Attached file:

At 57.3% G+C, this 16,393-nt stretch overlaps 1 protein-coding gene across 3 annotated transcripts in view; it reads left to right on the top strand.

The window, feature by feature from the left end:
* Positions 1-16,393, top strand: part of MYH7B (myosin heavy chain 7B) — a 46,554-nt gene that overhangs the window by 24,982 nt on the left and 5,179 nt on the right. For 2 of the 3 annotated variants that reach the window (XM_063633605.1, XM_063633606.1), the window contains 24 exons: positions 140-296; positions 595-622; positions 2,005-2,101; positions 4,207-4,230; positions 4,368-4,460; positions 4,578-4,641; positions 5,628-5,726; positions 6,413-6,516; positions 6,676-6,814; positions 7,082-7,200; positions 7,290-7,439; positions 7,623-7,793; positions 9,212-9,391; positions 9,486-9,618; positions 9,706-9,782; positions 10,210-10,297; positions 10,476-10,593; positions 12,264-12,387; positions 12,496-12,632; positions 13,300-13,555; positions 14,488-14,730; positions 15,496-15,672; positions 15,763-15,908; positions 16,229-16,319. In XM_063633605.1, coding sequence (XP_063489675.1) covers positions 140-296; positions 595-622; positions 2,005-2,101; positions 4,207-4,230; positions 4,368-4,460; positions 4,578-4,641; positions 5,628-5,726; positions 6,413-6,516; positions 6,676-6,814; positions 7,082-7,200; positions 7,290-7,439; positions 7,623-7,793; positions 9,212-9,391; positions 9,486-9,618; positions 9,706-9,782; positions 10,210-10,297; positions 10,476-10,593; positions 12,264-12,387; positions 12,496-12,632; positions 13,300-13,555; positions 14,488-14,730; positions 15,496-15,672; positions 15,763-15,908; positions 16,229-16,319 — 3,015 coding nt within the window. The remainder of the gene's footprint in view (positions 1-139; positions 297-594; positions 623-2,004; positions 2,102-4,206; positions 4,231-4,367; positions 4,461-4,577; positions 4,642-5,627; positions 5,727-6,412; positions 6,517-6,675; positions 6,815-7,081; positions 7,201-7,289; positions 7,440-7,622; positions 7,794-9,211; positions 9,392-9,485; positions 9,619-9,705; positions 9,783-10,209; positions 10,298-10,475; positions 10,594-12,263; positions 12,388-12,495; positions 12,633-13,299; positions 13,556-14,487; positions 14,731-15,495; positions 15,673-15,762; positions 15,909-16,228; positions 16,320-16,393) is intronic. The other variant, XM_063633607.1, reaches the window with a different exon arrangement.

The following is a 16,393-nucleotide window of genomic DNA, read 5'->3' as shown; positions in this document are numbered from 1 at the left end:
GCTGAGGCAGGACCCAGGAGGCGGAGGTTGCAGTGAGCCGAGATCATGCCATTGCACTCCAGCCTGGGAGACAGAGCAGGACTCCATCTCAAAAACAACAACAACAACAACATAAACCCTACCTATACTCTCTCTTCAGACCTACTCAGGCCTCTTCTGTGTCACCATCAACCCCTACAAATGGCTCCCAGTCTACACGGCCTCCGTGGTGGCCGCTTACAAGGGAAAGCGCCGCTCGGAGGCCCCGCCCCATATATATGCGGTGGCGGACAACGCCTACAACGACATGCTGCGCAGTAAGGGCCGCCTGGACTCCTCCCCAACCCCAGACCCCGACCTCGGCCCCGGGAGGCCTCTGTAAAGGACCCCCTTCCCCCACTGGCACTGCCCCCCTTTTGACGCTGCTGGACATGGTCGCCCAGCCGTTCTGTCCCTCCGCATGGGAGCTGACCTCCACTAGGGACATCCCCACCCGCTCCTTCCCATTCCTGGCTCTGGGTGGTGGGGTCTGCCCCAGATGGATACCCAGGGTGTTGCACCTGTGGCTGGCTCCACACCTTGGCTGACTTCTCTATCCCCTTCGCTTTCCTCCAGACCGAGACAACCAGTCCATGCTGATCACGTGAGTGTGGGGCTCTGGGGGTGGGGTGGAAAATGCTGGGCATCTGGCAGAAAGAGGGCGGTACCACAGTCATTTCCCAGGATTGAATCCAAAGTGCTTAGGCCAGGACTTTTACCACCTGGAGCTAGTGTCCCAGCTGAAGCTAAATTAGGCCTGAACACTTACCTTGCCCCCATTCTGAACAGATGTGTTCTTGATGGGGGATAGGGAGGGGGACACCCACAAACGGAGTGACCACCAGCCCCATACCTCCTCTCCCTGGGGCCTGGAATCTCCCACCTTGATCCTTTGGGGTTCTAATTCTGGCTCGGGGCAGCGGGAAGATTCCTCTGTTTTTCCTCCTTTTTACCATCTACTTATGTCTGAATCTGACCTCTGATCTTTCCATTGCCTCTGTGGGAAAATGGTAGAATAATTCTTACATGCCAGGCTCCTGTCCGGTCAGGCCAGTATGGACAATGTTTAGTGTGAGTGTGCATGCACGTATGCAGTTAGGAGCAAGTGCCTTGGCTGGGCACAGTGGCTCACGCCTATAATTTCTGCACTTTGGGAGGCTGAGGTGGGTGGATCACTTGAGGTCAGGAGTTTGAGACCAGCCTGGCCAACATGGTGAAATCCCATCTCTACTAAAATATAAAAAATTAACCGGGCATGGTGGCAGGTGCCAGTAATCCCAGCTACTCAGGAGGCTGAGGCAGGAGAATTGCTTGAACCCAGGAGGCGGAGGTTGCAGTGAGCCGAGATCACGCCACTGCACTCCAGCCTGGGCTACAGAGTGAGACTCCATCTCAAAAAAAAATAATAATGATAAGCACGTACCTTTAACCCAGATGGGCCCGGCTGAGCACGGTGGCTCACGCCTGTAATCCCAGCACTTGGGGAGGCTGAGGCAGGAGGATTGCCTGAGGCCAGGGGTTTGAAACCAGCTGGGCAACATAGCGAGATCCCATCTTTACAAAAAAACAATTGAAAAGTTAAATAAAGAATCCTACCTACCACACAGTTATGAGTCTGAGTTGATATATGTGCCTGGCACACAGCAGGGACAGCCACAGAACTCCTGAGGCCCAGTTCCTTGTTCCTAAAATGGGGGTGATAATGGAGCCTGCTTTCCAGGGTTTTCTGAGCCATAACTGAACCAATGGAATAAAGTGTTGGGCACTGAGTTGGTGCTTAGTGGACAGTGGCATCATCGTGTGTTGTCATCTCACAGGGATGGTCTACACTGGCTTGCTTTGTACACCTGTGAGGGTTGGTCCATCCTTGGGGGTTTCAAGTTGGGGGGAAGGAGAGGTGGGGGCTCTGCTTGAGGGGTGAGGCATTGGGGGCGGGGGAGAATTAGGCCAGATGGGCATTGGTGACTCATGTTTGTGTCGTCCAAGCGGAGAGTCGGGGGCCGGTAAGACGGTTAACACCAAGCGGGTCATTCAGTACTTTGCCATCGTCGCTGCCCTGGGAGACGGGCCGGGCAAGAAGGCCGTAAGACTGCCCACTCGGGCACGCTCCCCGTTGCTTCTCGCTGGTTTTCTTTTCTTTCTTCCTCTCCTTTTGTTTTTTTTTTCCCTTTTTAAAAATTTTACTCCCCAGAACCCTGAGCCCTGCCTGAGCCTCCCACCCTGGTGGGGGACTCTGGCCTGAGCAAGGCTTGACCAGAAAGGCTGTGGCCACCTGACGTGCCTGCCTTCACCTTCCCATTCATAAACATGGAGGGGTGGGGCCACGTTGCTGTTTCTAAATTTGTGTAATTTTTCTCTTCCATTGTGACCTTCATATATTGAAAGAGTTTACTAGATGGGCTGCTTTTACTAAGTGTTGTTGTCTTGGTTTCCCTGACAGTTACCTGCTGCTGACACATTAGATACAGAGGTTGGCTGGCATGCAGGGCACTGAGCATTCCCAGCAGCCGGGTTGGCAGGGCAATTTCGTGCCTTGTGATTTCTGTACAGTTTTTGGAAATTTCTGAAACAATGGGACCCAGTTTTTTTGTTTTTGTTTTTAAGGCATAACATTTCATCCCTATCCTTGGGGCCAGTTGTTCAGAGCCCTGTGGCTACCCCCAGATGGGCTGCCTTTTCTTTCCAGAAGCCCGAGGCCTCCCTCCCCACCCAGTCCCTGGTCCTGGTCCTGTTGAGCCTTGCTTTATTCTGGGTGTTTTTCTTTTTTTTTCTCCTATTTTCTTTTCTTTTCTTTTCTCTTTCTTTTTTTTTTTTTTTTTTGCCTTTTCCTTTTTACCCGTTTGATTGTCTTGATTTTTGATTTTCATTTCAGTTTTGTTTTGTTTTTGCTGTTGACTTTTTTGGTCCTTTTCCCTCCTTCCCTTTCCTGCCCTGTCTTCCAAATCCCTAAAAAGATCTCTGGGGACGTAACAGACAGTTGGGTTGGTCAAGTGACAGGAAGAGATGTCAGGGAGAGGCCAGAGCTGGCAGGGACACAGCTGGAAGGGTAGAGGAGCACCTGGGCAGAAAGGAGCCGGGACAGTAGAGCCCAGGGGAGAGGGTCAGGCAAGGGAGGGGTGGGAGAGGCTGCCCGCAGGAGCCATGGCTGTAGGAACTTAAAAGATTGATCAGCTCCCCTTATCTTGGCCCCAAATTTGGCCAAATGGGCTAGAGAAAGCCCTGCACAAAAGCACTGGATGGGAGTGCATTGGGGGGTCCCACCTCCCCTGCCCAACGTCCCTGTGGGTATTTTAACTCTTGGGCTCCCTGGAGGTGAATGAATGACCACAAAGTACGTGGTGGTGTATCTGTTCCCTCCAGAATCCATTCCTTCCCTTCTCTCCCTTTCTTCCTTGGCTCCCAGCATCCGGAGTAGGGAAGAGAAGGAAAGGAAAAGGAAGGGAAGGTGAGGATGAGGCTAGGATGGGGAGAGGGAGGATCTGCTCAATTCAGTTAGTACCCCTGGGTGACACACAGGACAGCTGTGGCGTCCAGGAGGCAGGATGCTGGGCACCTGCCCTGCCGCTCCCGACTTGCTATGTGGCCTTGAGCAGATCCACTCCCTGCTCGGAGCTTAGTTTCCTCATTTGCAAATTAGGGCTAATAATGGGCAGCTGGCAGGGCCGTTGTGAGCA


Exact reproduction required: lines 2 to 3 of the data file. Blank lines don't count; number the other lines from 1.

The window, feature by feature from the left end:
* Positions 1-16,393, top strand: part of MYH7B (myosin heavy chain 7B) — a 46,554-nt gene that overhangs the window by 24,982 nt on the left and 5,179 nt on the right. For 2 of the 3 annotated variants that reach the window (XM_063633605.1, XM_063633606.1), the window contains 24 exons: positions 140-296; positions 595-622; positions 2,005-2,101; positions 4,207-4,230; positions 4,368-4,460; positions 4,578-4,641; positions 5,628-5,726; positions 6,413-6,516; positions 6,676-6,814; positions 7,082-7,200; positions 7,290-7,439; positions 7,623-7,793; positions 9,212-9,391; positions 9,486-9,618; positions 9,706-9,782; positions 10,210-10,297; positions 10,476-10,593; positions 12,264-12,387; positions 12,496-12,632; positions 13,300-13,555; positions 14,488-14,730; positions 15,496-15,672; positions 15,763-15,908; positions 16,229-16,319. In XM_063633605.1, coding sequence (XP_063489675.1) covers positions 140-296; positions 595-622; positions 2,005-2,101; positions 4,207-4,230; positions 4,368-4,460; positions 4,578-4,641; positions 5,628-5,726; positions 6,413-6,516; positions 6,676-6,814; positions 7,082-7,200; positions 7,290-7,439; positions 7,623-7,793; positions 9,212-9,391; positions 9,486-9,618; positions 9,706-9,782; positions 10,210-10,297; positions 10,476-10,593; positions 12,264-12,387; positions 12,496-12,632; positions 13,300-13,555; positions 14,488-14,730; positions 15,496-15,672; positions 15,763-15,908; positions 16,229-16,319 — 3,015 coding nt within the window. The remainder of the gene's footprint in view (positions 1-139; positions 297-594; positions 623-2,004; positions 2,102-4,206; positions 4,231-4,367; positions 4,461-4,577; positions 4,642-5,627; positions 5,727-6,412; positions 6,517-6,675; positions 6,815-7,081; positions 7,201-7,289; positions 7,440-7,622; positions 7,794-9,211; positions 9,392-9,485; positions 9,619-9,705; positions 9,783-10,209; positions 10,298-10,475; positions 10,594-12,263; positions 12,388-12,495; positions 12,633-13,299; positions 13,556-14,487; positions 14,731-15,495; positions 15,673-15,762; positions 15,909-16,228; positions 16,320-16,393) is intronic. The other variant, XM_063633607.1, reaches the window with a different exon arrangement.